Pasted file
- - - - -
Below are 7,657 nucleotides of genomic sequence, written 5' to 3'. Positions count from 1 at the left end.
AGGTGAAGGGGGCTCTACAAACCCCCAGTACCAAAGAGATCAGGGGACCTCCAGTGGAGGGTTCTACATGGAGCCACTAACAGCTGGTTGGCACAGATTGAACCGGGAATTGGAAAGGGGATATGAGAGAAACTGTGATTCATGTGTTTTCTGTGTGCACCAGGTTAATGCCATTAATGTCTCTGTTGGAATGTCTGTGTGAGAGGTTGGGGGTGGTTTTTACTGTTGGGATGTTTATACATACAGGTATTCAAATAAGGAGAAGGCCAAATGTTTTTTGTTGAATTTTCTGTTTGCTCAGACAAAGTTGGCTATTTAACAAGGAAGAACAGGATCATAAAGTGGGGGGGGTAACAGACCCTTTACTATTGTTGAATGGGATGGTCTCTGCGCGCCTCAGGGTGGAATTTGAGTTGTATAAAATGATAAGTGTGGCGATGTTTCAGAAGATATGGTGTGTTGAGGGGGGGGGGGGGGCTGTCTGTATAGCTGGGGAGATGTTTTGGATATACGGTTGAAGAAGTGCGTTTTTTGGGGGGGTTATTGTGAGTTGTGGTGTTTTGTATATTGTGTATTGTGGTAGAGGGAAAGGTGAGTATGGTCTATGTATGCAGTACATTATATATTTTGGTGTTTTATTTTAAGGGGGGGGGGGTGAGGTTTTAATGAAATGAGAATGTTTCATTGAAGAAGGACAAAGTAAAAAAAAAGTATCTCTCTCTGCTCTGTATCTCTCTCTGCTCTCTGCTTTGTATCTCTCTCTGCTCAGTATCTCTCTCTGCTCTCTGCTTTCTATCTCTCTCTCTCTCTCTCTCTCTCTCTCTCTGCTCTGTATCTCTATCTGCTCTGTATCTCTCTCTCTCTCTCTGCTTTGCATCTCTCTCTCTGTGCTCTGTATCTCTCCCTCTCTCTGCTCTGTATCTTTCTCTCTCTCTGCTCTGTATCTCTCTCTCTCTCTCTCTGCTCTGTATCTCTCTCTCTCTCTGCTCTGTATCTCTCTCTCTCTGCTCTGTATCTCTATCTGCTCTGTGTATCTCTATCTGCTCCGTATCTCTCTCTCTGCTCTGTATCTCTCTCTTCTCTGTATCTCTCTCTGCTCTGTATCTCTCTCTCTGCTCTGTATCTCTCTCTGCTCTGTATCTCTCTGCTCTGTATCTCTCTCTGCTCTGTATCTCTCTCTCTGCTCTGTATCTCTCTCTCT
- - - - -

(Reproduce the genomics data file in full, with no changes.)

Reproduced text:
Below are 7,657 nucleotides of genomic sequence, written 5' to 3'. Positions count from 1 at the left end.
AGGTGAAGGGGGCTCTACAAACCCCCAGTACCAAAGAGATCAGGGGACCTCCAGTGGAGGGTTCTACATGGAGCCACTAACAGCTGGTTGGCACAGATTGAACCGGGAATTGGAAAGGGGATATGAGAGAAACTGTGATTCATGTGTTTTCTGTGTGCACCAGGTTAATGCCATTAATGTCTCTGTTGGAATGTCTGTGTGAGAGGTTGGGGGTGGTTTTTACTGTTGGGATGTTTATACATACAGGTATTCAAATAAGGAGAAGGCCAAATGTTTTTTGTTGAATTTTCTGTTTGCTCAGACAAAGTTGGCTATTTAACAAGGAAGAACAGGATCATAAAGTGGGGGGGGTAACAGACCCTTTACTATTGTTGAATGGGATGGTCTCTGCGCGCCTCAGGGTGGAATTTGAGTTGTATAAAATGATAAGTGTGGCGATGTTTCAGAAGATATGGTGTGTTGAGGGGGGGGGGGGGGCTGTCTGTATAGCTGGGGAGATGTTTTGGATATACGGTTGAAGAAGTGCGTTTTTTGGGGGGGTTATTGTGAGTTGTGGTGTTTTGTATATTGTGTATTGTGGTAGAGGGAAAGGTGAGTATGGTCTATGTATGCAGTACATTATATATTTTGGTGTTTTATTTTAAGGGGGGGGGGGTGAGGTTTTAATGAAATGAGAATGTTTCATTGAAGAAGGACAAAGTAAAAAAAAAGTATCTCTCTCTGCTCTGTATCTCTCTCTGCTCTCTGCTTTGTATCTCTCTCTGCTCAGTATCTCTCTCTGCTCTCTGCTTTCTATCTCTCTCTCTCTCTCTCTCTCTCTCTCTCTGCTCTGTATCTCTATCTGCTCTGTATCTCTCTCTCTCTCTCTGCTTTGCATCTCTCTCTCTGTGCTCTGTATCTCTCCCTCTCTCTGCTCTGTATCTTTCTCTCTCTCTGCTCTGTATCTCTCTCTCTCTCTCTCTGCTCTGTATCTCTCTCTCTCTCTGCTCTGTATCTCTCTCTCTCTGCTCTGTATCTCTATCTGCTCTGTGTATCTCTATCTGCTCCGTATCTCTCTCTCTGCTCTGTATCTCTCTCTTCTCTGTATCTCTCTCTGCTCTGTATCTCTCTCTCTGCTCTGTATCTCTCTCTGCTCTGTATCTCTCTGCTCTGTATCTCTCTCTGCTCTGTATCTCTCTCTCTGCTCTGTATCTCTCTCTCT